Artists who attended art school in the 1950's and the 1960's were, for the most part, heavily influenced by the emergence in America of Abstract Expressionism. While abstraction was establishing itself in Canada during the 1950's with a new generation of artists who were turning their backs on the landscape tradition that had prevailed in Canada for so long, the influences in Western Canada were varied, and often specific to the particular art schools and where their faculty members came from. While Borduas and his colleagues had considerable influence in Quebec, and the Painters Eleven emerged in Toronto during the 1950's, the work of these artists was largely ignored by the professors in art schools in Western Canada. Many of them originated in the United States and showed little interest in Canadian developments which they would have no doubt looked upon as hopelessly provincial.
Certainly for a young painter at the University of Manitoba's School of Art in the early 1950's, there was some exposure to modern movements through some of the teachers newly arrived at the School. William McCloy, an artist and art historian, came to Winnpeg from the University of Iowa in 1950, as did painters John Kacere and Richard Bowman. Robert Nelson (from the School at the Chicago Art Institute) followed in 1952. When these artists exhibited their work, there was considerable controversy. The importance of the figurative tradition was still emphasized however, and such sympathies would continue to inform Richard Reid's work over the years.
Reid graduated from the School in 1955, but it was really only in Mexico, after working in a Winnipeg brewery for two years, that Richard Reid began to experiment with modernist styles.The first six months of 1957 saw Richard Reid in San Miguel de Allende, a place that attracted so many Canadian artists at that time, whether they attended the Instituto or not. Toni Onley, for instance, attended the Instituto in the fall of 1957, a few months after Richard Reid had returned to Canada. That same year, Don Reichert, a classmate of Richard Reid's in Winnipeg, was also in San Miguel. Like his colleagues, Reid was an avid reader of Art News, the art periodical of the time. It was quite typical of young Canadian artists to keep themselves informed on artistic developments through the medium of art books and periodicals. In San Miguel, Reid resolved to work within the parameters of Modernism. Early works done in San Miguel in 1957 therefore employed a Cubist approach.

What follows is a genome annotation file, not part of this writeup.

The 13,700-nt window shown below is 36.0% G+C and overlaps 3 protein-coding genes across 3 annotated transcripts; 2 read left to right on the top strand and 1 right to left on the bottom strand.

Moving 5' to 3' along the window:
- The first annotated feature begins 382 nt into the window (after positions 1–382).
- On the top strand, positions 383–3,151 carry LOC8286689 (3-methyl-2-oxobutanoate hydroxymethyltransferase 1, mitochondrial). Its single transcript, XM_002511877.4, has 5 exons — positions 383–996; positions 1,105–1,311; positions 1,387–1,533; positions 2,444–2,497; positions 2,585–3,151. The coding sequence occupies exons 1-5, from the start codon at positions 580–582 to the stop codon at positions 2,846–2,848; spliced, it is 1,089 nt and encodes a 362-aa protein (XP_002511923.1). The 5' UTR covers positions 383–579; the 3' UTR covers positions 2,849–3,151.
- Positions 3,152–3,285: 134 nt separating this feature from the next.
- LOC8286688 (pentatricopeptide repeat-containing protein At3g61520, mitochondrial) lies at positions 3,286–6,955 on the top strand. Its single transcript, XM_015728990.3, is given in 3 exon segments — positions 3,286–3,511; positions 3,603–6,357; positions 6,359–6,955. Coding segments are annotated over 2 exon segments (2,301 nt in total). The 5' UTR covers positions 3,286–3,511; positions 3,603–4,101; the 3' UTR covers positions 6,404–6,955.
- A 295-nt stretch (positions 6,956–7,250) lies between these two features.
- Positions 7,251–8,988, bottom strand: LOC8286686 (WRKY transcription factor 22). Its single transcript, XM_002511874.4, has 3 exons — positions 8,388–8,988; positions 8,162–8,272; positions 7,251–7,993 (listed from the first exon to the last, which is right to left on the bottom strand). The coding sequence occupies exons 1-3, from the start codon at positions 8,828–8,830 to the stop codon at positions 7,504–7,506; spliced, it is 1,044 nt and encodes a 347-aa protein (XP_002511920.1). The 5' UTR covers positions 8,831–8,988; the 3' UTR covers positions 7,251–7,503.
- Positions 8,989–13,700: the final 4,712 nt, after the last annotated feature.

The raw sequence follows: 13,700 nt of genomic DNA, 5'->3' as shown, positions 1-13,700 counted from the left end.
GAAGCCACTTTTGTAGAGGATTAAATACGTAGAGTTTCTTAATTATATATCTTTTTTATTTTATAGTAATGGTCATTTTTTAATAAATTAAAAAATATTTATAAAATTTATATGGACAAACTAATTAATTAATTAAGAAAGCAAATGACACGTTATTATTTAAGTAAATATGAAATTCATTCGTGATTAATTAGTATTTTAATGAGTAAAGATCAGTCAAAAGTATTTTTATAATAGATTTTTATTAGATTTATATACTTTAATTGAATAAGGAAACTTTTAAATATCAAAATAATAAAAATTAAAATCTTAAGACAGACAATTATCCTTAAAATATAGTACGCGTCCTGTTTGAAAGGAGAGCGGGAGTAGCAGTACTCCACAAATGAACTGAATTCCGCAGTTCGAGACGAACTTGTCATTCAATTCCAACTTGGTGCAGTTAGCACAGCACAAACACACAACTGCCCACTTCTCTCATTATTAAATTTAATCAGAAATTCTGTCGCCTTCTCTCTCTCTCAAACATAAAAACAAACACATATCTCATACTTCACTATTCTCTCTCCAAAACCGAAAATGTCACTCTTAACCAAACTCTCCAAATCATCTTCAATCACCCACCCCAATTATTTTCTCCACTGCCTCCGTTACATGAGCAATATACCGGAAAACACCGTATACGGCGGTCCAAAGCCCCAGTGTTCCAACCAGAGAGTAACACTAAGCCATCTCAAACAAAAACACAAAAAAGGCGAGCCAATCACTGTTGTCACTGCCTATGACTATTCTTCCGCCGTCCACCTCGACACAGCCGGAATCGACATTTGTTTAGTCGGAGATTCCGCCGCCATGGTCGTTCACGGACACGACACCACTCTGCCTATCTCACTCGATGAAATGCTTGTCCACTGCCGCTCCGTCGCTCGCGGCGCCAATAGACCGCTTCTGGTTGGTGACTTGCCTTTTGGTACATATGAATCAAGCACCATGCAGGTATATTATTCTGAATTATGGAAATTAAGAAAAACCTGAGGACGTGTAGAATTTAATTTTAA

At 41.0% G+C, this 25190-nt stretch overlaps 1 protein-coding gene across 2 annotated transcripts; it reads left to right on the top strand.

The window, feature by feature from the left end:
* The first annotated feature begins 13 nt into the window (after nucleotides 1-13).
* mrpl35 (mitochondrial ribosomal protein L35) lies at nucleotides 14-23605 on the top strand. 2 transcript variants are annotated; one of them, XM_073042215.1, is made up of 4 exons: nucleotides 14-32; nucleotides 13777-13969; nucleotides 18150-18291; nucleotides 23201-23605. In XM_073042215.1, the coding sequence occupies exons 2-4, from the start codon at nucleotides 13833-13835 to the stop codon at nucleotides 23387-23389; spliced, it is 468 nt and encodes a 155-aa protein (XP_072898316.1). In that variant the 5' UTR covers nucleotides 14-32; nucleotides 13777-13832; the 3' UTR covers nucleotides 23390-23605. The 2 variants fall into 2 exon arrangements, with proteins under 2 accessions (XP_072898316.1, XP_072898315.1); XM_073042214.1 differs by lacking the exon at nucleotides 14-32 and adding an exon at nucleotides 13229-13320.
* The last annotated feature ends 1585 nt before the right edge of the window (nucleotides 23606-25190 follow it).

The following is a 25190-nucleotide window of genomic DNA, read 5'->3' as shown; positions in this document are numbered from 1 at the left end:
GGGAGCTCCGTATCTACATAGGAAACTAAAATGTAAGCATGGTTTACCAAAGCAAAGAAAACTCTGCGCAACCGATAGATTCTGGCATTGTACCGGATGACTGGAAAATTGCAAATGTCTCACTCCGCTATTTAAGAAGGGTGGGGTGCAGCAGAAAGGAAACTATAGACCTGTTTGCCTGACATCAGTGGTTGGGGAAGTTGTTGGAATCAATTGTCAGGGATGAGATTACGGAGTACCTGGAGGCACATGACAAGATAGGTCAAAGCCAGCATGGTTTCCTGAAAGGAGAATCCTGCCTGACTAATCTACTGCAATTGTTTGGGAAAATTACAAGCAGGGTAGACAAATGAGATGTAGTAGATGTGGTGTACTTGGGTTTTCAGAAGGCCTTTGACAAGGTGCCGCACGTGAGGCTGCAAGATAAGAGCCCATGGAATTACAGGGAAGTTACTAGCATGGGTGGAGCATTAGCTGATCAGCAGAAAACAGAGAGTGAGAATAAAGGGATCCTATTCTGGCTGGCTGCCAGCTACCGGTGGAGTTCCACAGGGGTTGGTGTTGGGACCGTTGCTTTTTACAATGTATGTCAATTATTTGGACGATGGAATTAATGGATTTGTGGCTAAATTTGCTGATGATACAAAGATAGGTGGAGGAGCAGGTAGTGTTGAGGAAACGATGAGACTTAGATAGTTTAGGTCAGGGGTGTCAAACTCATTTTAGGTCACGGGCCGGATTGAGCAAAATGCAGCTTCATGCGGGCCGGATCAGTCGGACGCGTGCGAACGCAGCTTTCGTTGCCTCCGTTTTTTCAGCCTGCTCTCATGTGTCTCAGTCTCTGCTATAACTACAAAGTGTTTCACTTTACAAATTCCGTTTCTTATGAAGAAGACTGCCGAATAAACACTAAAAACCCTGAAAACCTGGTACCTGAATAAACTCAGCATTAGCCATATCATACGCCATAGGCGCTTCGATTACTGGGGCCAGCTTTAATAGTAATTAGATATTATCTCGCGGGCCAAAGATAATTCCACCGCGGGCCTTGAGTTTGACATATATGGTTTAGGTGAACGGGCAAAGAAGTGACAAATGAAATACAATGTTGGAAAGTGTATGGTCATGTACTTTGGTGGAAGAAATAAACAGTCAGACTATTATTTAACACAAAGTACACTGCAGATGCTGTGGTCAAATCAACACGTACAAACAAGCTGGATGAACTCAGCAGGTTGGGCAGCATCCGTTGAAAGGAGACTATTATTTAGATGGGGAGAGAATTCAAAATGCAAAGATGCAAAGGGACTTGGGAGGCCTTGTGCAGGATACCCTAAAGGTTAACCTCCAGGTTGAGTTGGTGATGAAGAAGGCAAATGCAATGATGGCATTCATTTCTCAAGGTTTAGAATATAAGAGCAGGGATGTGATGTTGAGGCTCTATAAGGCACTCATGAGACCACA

Following this time in San Miguel, Richard Reid and Beverley Williams (who had received her diploma at the Winnipeg School of Art in 1956) returned to Canada in June of 1957, first to Vancouver. Richard returned to the brewery in Winnipeg for another year's work before settling in Vancouver where he was employed as a salesman in a sports car dealership. These other jobs took Reid away from his painting for a time. Such ‘fallow' periods would remain a characteristic of his artistic production from then on, a trait shared by many other artists.
On February 27, 1960. Richard and Beverley Reid were married and left the next day for Europe, with the intent of staying there for a year. They toured extensively in a new Volkswagon camper before settling in London. There, Reid again met other Canadian artists and was soon active in the affairs of the Young Commonwealth Artists. The company of other artists and the stimulating discussions that ensued led Reid to return to his painting. He recalls the solitary experience in the studio: a somewhat terrifying realization that he either had to make a commitment to his work, and prove his mettle in his chosen field, or find some other 'identity' or profession. The result of this cathartic experience was a remarkable series of paintings between 1960 and 1964 which are featured in this exhibition. These works bear witness to Reid's 'coming of age' as an artist.